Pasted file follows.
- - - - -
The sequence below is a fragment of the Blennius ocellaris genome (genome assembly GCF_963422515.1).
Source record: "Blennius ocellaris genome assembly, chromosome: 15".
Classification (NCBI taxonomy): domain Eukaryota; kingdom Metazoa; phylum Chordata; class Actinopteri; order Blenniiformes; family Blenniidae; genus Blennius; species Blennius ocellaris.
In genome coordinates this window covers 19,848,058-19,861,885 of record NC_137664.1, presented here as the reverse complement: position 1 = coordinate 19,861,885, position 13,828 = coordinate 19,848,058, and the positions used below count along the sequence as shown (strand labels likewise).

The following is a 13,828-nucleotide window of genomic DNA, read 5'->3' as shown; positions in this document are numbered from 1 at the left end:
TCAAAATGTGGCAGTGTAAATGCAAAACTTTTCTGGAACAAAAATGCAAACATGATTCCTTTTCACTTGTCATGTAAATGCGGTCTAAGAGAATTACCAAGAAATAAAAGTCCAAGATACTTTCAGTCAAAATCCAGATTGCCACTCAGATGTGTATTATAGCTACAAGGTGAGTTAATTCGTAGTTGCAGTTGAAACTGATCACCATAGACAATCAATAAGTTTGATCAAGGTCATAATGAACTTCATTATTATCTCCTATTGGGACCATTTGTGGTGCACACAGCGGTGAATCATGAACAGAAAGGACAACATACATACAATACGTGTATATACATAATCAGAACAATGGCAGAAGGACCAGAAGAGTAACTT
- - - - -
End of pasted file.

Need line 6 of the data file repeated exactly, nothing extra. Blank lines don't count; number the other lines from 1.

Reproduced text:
TCAAAATGTGGCAGTGTAAATGCAAAACTTTTCTGGAACAAAAATGCAAACATGATTCCTTTTCACTTGTCATGTAAATGCGGTCTAAGAGAATTACCAAGAAATAAAAGTCCAAGATACTTTCAGTCAAAATCCAGATTGCCACTCAGATGTGTATTATAGCTACAAGGTGAGTTAATTCGTAGTTGCAGTTGAAACTGATCACCATAGACAATCAATAAGTTTGATCAAGGTCATAATGAACTTCATTATTATCTCCTATTGGGACCATTTGTGGTGCACACAGCGGTGAATCATGAACAGAAAGGACAACATACATACAATACGTGTATATACATAATCAGAACAATGGCAGAAGGACCAGAAGAGTAACTT